The Kohl Mansion, home to Mercy High School, is located on 40 acres of land in the Burlingame hills. The 63 room rose brick mansion was to be the central building in a grand estate which would include tennis courts, green houses, a rose garden, a large carriage house, and a 150,000 gallon reservoir. In 1924 the Sisters of Mercy bought the Kohl Mansion as their Motherhouse. The Sisters opened the high school in the Kohl Mansion in 1931 after building a new Motherhouse on the lower campus.
On August 26th, in honor of Women's Equality Day, Congresswoman Jackie Speier took 100 high school girls from her district to the Rosie the Riveter Museum in Richmond, CA. The group rode over is busses and each group had a chance to talk directly with Congresswoman Speier of current events and concerns they face today. Click HERE to view the video!
During the global war in the 1940's, people on the home front came together as never before. At the Museum, the girls were able to meet a real "Rosie" and hear about WWII and the part that women played in this piece of history. It is a story of dedication and courage showing the struggles they faced in breaking down barriers which have shaped many of today's best social innovations. They were the leaders which charted the path and vision women walk today.
Jackie spoke about the end of the Women's suffrage and ending the wage gap in pay between women and men in the work place. She spoke about how this is a time of engagement, especially in the Bay Area and that above everything else, Love will win out.
Mercy High School is thrilled to have twelve girls in this year's cast. Special kudo's for being cast in the various parts goes out to: Klara La Guardia, Sophia Poblete, Bridget Callahan, Erin Murphy, Isabella Torre, Milena Musgrave, Maddie Dei Rossi, Siobhan Cloherty, Kat McGee, Kyra Comstock, Caroline Callagy and Mia Fallace. Way to go girls! To those of you who tried out and were not cast – please continue to work on your skills and consider being a part of the program by joining stage crew!
The sun may have been eclipsed today but nothing can eclipse all the amazing things that Librarian Sarah Murphy does for Mercy girls!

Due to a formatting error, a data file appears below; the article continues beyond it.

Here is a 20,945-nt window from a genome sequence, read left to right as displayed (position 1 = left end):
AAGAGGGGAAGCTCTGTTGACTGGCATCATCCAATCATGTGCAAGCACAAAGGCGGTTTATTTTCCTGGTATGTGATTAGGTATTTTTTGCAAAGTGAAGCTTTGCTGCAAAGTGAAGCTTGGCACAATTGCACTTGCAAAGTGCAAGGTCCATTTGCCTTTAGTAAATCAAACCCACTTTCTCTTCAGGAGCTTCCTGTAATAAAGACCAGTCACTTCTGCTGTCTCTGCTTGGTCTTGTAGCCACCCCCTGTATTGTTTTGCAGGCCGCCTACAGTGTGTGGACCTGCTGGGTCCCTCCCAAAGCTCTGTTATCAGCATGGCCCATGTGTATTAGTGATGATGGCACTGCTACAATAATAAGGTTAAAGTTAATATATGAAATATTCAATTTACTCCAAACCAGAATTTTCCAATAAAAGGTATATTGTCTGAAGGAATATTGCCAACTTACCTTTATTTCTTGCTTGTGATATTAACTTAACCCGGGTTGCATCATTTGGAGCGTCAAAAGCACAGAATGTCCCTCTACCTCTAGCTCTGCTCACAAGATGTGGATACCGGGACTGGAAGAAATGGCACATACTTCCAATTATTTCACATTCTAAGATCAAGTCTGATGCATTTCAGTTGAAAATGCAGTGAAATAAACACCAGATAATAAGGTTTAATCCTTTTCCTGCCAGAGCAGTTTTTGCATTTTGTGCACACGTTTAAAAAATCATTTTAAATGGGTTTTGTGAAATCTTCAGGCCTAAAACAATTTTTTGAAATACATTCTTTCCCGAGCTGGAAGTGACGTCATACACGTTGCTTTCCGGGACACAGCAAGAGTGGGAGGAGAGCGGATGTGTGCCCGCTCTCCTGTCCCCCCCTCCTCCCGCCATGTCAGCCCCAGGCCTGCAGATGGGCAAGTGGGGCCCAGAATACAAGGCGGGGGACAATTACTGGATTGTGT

It was a special day on the patio as Mercy students took in the solar eclipse. Armed with glasses, pin hole and colander viewers the girls were able to take in this momentous occasion!
Special thanks to Luke and Lena Perkocha, freshman parents, who donated most of the glasses, and helped so much with all of the activities and to Sarah, for all your work in making this such a great teachable moment!
Looking forward to doing it again in 2024!
Pictured on the Senior Stairs are Denise Almendral-Malig '92 and her daughter Zhari, Nicole Fontana '90 and her daughter Katarina, Rena Dieckelt Gillian '83 and her daughter Erin, Bridget Giovannoni Kollaco '89 and her daughter Alyssa, Stephanie Uccelli Menner '78 and her daughter Alyssa, and Laura Scannell Callagy '87 and her daughter Caroline!
The tradition continues! Welcome to Mercy!
Veterans Tell Their Amazing Stories
This past March Mercy High School Burlingame was pleased to welcome six war veterans. These decorated Vets had served our country in WWII, the Korean Conflict and Vietnam. The girls were treated to some amazing stories of self sacrifice and of just what makes America great. Most of these men, were either underage just barely of age when the joined up to serve their country.
Last year, Aisling Horgan '17, was in Susan Roughgarden's US History class and she interviewed Jack McCloskey for an oral history assignment. Mr. McCloskey is quite a remarkable character and had an extraordinary career as a firefighter in San Francisco, and is a leader in the Bay Area Catholic community. He went to Riordan High School and is one of its most celebrated alumni. In fact, this year he opened the St. Patrick's Day luncheon in San Francisco and gave the invocation and other prayers in Gaelic. During his time in the service he was a Sergeant in the 1st Marines and he acted as the MC for this event as he is a storyteller extraordinaire!
Lt. Col. John Stevens, U.S. Marines, was at Pearl Harbor when the planes flew overhead. He fought throughout WWII, and also went back and fought in Korea. He is the 2nd VP of the Korean War Memorial Foundation (KWMF). The KWMF recently (August 1 2016) had the Ribbon Cutting of a Korean War Memorial at the Presidio of San Francisco. This was the culmination of a seven year effort. The KWMF is now embarked on a mission to educate the public about the Forgotten War. The San Francisco Unified School District has just approved incorporating curriculum about the Korean War into their syllabi."
Chief Johnny JonGordon spoke about WWII and the battles fought in the Pacific and the Leyte Operations and Luzon Attacks in December 1944. He explained to the girls how the battle of Guadalcanal was a major turning point of World War II as it prevented the possible lss of Henderson field, and thus saved Australia from the planned invasion. It marked the beginning of victory in the Pacific for the United States. Mr. Jongordon is the Founder of the USS San Francisco Memorial Foundation which was established in 1996 and has a monument out at Lands End commemorating the USS San Francisco and its men.